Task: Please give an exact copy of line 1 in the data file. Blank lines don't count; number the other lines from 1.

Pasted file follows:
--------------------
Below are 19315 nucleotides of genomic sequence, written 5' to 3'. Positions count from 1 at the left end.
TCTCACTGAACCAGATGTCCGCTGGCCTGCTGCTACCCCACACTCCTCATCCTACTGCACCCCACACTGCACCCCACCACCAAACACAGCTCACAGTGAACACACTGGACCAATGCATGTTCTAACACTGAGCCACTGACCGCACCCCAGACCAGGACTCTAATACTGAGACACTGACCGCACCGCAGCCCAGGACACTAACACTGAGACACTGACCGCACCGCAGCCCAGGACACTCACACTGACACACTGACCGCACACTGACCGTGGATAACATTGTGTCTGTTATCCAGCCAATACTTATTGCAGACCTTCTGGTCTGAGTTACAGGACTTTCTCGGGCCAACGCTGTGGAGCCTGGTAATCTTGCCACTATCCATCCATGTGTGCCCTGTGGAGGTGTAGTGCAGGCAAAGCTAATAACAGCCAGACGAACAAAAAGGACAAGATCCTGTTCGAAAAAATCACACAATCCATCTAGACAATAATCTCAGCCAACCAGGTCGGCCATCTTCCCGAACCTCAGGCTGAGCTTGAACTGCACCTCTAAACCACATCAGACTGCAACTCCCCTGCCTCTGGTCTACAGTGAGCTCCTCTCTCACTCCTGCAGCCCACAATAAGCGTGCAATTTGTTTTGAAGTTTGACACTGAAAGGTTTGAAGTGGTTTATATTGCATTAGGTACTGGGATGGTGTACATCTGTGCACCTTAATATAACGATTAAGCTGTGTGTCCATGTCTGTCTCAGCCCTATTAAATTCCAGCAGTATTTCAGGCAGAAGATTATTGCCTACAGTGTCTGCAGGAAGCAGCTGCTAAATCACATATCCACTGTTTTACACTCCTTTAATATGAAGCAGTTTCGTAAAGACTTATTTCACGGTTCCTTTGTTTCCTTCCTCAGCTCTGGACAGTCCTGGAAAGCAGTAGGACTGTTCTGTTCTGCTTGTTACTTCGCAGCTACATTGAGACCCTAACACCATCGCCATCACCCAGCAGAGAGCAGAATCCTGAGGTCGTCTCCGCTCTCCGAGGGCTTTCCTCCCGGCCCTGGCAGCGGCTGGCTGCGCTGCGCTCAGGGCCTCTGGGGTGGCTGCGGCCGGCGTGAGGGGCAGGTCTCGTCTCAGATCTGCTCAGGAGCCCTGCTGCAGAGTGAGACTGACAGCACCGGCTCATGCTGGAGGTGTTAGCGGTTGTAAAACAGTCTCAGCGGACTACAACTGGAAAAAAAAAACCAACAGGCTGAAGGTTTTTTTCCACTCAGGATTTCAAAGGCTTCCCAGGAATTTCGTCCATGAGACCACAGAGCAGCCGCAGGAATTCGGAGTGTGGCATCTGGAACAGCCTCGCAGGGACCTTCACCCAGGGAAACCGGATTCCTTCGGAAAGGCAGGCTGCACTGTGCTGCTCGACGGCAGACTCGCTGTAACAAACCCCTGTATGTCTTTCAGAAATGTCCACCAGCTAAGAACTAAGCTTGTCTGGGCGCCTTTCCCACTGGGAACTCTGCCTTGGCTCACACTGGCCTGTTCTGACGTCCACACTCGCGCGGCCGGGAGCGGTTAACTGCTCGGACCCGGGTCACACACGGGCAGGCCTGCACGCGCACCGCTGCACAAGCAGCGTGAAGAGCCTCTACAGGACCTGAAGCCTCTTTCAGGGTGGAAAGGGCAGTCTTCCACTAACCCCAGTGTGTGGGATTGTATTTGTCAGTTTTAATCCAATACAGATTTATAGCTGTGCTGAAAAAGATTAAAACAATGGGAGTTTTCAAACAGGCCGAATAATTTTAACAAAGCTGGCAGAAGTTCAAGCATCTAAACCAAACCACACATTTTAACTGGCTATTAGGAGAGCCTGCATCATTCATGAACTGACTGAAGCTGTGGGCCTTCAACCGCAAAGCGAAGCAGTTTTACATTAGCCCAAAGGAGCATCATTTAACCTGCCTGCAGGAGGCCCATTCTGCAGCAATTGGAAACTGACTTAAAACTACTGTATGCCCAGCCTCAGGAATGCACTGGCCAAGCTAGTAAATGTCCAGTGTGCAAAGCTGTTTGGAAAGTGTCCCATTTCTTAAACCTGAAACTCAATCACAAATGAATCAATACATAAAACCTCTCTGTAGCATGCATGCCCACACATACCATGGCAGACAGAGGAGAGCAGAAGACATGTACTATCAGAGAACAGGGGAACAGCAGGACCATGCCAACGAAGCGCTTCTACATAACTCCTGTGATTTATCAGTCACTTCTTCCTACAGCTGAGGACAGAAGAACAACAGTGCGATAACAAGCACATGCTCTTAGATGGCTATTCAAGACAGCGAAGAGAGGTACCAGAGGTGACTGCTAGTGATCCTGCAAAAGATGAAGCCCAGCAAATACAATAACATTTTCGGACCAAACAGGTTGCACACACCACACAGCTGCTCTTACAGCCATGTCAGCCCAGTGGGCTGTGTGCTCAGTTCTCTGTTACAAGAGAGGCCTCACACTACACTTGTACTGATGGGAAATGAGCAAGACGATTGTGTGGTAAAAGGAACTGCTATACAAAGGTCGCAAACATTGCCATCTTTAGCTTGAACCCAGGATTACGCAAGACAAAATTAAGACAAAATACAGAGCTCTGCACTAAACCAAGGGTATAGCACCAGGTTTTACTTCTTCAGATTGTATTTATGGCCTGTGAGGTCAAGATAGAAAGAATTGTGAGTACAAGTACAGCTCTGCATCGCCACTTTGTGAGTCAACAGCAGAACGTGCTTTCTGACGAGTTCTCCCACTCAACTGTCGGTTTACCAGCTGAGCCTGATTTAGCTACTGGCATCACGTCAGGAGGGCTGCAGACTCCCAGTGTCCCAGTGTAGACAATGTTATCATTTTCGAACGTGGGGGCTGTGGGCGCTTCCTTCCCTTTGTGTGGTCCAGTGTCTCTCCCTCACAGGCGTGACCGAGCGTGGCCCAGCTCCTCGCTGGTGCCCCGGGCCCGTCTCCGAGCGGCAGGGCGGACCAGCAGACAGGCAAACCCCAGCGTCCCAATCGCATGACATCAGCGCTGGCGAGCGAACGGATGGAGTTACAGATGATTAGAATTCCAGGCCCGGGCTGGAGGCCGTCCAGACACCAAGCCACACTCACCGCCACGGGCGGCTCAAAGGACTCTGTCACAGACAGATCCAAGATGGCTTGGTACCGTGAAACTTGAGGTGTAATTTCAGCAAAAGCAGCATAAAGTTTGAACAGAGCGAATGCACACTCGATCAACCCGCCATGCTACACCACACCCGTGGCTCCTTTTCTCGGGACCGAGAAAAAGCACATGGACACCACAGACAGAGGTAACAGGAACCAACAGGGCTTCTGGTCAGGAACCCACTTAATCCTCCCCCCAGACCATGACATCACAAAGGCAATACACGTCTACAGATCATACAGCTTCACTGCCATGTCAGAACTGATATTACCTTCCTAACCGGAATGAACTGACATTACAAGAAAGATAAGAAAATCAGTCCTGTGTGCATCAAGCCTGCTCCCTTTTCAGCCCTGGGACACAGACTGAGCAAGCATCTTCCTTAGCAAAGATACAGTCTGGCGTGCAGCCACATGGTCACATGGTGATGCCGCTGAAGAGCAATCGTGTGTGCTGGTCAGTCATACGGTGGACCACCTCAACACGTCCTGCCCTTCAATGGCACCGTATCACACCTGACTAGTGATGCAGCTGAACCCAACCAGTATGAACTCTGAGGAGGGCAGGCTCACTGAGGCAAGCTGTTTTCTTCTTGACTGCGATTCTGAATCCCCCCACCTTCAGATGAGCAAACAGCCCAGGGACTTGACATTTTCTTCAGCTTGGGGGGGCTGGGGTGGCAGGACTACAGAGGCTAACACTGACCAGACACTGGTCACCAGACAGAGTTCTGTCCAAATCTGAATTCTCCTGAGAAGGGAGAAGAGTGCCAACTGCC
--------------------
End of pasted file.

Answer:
Below are 19315 nucleotides of genomic sequence, written 5' to 3'. Positions count from 1 at the left end.